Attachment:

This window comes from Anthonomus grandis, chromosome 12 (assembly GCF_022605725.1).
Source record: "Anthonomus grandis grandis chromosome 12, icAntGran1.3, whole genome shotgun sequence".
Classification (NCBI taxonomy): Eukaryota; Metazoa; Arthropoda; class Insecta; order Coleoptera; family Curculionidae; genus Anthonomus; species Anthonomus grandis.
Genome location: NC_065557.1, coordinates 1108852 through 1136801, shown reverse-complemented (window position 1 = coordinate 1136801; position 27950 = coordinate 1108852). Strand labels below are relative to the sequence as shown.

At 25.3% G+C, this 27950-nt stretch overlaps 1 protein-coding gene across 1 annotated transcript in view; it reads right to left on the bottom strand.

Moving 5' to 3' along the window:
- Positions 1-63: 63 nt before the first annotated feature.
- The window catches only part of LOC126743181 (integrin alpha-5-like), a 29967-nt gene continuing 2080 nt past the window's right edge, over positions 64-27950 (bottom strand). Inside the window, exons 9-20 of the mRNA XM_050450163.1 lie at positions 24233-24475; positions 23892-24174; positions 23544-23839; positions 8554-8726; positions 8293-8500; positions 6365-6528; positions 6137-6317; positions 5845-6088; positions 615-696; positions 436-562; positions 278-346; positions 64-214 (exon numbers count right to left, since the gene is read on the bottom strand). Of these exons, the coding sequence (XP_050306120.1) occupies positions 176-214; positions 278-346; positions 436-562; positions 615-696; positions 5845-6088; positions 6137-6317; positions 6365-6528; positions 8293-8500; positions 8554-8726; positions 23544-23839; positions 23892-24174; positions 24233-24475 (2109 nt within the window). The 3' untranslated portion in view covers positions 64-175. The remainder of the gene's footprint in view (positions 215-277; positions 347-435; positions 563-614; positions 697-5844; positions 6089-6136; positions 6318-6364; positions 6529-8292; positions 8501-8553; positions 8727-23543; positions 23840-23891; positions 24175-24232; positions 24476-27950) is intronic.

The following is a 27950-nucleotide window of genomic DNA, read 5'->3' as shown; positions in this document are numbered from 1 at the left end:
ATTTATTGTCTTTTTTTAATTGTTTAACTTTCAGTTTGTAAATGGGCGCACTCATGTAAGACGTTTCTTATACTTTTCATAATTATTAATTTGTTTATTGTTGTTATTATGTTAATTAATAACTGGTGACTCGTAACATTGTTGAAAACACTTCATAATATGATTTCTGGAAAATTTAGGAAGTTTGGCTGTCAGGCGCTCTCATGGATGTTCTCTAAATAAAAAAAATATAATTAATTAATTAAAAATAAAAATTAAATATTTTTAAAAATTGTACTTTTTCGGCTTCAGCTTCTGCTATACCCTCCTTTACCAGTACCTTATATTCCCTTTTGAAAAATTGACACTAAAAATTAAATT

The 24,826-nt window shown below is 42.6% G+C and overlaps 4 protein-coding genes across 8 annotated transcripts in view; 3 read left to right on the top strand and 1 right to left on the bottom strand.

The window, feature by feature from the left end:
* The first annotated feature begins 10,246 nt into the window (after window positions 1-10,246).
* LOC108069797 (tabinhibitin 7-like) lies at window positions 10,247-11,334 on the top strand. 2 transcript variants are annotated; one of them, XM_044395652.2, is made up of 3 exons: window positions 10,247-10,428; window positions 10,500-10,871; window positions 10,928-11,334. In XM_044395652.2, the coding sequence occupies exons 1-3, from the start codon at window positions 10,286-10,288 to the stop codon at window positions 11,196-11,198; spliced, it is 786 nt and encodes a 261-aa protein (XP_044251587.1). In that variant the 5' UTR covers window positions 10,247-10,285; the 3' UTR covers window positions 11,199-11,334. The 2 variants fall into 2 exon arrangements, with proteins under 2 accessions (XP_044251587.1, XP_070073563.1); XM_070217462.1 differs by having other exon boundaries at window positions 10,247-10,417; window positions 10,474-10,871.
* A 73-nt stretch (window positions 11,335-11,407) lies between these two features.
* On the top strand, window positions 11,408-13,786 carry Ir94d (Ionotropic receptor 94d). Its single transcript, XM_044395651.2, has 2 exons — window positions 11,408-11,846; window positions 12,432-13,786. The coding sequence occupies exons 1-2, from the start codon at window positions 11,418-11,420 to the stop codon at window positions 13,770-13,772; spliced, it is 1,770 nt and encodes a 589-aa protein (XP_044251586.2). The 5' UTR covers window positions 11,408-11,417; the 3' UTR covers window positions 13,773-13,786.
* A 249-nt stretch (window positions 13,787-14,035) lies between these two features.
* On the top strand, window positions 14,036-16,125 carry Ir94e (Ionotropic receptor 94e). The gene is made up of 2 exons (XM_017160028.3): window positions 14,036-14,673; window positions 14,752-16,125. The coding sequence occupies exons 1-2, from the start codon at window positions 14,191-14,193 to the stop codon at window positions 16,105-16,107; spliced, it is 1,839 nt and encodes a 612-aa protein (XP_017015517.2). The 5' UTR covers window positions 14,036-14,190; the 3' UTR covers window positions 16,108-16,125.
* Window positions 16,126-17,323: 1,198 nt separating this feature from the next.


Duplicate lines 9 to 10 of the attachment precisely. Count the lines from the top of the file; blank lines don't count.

The following is a 27950-nucleotide window of genomic DNA, read 5'->3' as shown; positions in this document are numbered from 1 at the left end:
ATTTATTGTCTTTTTTTAATTGTTTAACTTTCAGTTTGTAAATGGGCGCACTCATGTAAGACGTTTCTTATACTTTTCATAATTATTAATTTGTTTATTGTTGTTATTATGTTAATTAATAACTGGTGACTCGTAACATTGTTGAAAACACTTCATAATATGATTTCTGGAAAATTTAGGAAGTTTGGCTGTCAGGCGCTCTCATGGATGTTCTCTAAATAAAAAAAATATAATTAATTAATTAAAAATAAAAATTAAATATTTTTAAAAATTGTACTTTTTCGGCTTCAGCTTCTGCTATACCCTCCTTTACCAGTACCTTATATTCCCTTTTGAAAAATTGACACTAAAAATTAAATT